unfortunately, there is still a pretty strong feeling that manual labor
is for the poor and uneducated and Lance Armstrong imitators.
>> I imagined everyone would run out and get one when they saw me
>> biking along with my guitar on board! I guess not.
> That's exactly what happened to me. I had the biggest shit-eating grin
> on my face when I got SUB'd, and thought everyone was going to stop and
> stare, drop their packages, spill their coffee.
> Nope. No one noticed anything different, except me, who could carry an
> extra 200 pounds around. I was almost heart-broken. I'm seriously
> contemplating getting the RockTheBike amplifier and a decent bass
> It is different when you have a passenger. That often gets a nod.
- --- In email@example.com, Cara Lin Bridgman <caralinb@...> wrote:
> The local Giant distributor doesn't think the Stokemonkey will sell wellI'm not surprised, yet. It's not much different here, really, among the lower classes. Biking is
> because it has no freewheel on the crank. He may be right, all the
> people I see on electric bicycles are sitting, not peddling. In Taiwan,
> unfortunately, there is still a pretty strong feeling that manual labor
> is for the poor and uneducated and Lance Armstrong imitators.
not cool among the poor -- the classes that could benefit most from learning to multiply
their power with bike technology instead of buying and fueling inhumanly heavy vehicles.
Your kung fu is strong, Cara.
- Every semester in the first day of my Environmental Science class, I ask
my students how they want to get to work after they graduate: walk,
bike, bus, motorbike, car? Motorbike and car always tie for first place
by a very very wide margin. Each semester 1-2 out of 20-30 says bike or
bus. Each semester I point out that they are in a sports school (a
school that produces some of Taiwan's Olympic winners) and they're not
planning on exercising on their way to work? Some students actually
look thoughtful after I've made that comment.
Part of the reason why I bike is because I can't lecture on peak oil and
global warming and all the other myriad environmental problems without
trying to practice what I preach. This semester, in my Human Ecology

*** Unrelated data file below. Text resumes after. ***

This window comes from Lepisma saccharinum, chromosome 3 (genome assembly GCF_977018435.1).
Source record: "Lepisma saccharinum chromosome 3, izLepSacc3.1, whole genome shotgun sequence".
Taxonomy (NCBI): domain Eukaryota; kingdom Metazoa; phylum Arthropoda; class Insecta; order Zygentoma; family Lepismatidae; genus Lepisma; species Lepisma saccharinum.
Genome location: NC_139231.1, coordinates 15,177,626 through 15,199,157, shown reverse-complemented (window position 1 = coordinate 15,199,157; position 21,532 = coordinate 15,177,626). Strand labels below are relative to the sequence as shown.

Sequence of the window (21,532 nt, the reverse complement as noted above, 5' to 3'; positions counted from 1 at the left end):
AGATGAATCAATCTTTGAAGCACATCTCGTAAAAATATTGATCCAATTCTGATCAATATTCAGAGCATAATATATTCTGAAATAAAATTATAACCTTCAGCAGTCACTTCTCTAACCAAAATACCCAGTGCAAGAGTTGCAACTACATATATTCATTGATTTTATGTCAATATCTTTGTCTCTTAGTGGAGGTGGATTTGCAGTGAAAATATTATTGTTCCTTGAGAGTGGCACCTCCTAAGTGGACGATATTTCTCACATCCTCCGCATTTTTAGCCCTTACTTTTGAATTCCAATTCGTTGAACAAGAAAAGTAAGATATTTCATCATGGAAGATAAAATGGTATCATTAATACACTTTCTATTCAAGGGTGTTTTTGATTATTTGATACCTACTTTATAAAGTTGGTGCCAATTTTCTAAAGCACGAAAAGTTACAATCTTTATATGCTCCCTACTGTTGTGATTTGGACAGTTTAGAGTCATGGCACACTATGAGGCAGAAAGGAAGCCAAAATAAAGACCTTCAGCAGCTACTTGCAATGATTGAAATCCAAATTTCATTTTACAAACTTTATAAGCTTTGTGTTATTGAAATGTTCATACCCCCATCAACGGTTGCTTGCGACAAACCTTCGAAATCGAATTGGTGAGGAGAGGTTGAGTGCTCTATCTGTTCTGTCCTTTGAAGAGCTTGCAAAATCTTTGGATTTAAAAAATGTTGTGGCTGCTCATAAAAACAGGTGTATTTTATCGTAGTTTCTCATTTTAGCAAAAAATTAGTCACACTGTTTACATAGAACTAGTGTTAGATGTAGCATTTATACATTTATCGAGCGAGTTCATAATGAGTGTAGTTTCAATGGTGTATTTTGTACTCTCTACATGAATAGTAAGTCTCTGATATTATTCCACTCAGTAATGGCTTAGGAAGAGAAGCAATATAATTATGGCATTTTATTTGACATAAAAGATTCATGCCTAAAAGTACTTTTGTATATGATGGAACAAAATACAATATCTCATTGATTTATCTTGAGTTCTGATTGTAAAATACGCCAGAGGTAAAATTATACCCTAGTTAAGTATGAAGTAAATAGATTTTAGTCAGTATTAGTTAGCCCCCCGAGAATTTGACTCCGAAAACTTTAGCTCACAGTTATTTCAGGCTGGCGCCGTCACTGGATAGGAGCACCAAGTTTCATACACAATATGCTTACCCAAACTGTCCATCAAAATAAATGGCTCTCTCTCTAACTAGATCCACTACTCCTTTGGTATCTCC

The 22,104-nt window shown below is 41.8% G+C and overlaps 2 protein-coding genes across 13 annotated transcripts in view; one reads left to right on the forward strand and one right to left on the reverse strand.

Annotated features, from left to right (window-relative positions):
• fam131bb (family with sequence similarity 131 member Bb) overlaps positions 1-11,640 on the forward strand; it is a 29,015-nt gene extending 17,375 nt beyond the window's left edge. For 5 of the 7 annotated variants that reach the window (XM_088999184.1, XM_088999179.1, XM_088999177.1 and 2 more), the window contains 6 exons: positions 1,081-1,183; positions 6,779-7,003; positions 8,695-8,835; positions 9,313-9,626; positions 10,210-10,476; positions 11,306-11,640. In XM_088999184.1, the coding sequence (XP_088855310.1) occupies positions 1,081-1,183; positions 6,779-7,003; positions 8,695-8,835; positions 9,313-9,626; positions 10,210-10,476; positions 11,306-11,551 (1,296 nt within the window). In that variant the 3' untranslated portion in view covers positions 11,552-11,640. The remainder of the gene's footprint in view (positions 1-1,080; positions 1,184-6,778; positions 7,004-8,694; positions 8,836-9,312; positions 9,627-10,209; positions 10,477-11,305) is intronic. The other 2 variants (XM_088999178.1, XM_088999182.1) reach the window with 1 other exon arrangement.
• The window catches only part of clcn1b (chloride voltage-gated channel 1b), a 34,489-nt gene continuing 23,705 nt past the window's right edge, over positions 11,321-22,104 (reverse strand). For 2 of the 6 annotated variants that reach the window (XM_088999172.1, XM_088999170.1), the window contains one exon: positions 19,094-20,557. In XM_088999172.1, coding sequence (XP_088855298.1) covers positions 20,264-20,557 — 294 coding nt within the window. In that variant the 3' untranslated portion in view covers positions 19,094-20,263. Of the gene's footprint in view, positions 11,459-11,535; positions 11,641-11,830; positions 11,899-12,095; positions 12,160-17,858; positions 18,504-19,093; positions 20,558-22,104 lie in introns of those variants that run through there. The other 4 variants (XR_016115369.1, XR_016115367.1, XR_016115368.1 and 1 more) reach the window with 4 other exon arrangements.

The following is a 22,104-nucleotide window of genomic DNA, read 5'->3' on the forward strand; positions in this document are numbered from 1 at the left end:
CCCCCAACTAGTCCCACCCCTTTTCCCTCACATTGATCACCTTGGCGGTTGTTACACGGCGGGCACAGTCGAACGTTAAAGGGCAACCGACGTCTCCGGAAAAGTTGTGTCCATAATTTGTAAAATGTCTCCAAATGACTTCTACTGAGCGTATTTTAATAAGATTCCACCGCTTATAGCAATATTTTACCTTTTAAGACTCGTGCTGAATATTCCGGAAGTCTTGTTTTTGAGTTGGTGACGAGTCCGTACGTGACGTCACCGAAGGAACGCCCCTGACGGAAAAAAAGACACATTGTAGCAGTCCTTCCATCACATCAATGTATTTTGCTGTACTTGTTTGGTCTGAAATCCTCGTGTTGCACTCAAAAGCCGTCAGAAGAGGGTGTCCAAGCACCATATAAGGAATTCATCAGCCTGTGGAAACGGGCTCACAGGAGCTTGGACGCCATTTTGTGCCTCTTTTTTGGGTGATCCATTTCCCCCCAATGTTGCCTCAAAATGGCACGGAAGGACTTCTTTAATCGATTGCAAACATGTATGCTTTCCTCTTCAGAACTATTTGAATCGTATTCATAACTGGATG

class, we spent a few days looking into the effects cars have on
communities, economics, and health--looking at the total costs. I could
be driving, like most of the teachers in the school. My first year, I
rode a motorbike.
Now I ride the bike. Although I sometimes feel a little bit like it's
cheating, I really appreciate the addition of the Stokemonkey. It
ensures I can get home without heat exhaustion--an unbelievably huge
plus. Yesterday, on the way to school, the bottom fell out of the sky.
It was the most enormous downpour. The Stokemonkey, which I usually
do not use on the way to school, helped ensure I arrived school damp,
not dripping, from sweat inside my rain gear. I have one of those bike
capes, but the way cars kick up splash, only a submarine is the complete
solution. Yesterday, I was inside a cagoule-like thing with hood that
everyone uses with their motorbikes. It was like being enclosed in
Todd Fahrner wrote:
> --- In firstname.lastname@example.org, Cara Lin Bridgman <caralinb@...> wrote:
>> The local Giant distributor doesn't think the Stokemonkey will sell well
>> because it has no freewheel on the crank. He may be right, all the
>> people I see on electric bicycles are sitting, not peddling. In Taiwan,
>> unfortunately, there is still a pretty strong feeling that manual labor
>> is for the poor and uneducated and Lance Armstrong imitators.
> I'm not surprised, yet. It's not much different here, really, among the lower classes. Biking is
> not cool among the poor -- the classes that could benefit most from learning to multiply
> their power with bike technology instead of buying and fueling inhumanly heavy vehicles.
> Your kung fu is strong, Cara.
- Hey CaraI'm impressed! Thanks for sharing your story.I set up ASPO-Nelson and helped set up ASPO-NZ (www.aspo.org.nz) and am honoured to hear your story of walking your talk. I'm waiting with anticipation for my Stokemonkey to arrive, looking to increase my Xtracycle use significantly, going as car light as possible.With oil at US$70 a barrel this morning, things are looking more interesting, huh??!!I really want one of the bumper stickers on "The SUB that Ate Detroit"(http://home.comcast.net/~manewal1/wsb/html/view.cgi-home.html-.html)at http://home.comcast.net/~manewal1/wsb/html/view.cgi-photo.html--SiteID-2845842.html .....I never saw a bumper stick with such clarity as this one before....RegardsTedNelson, NZ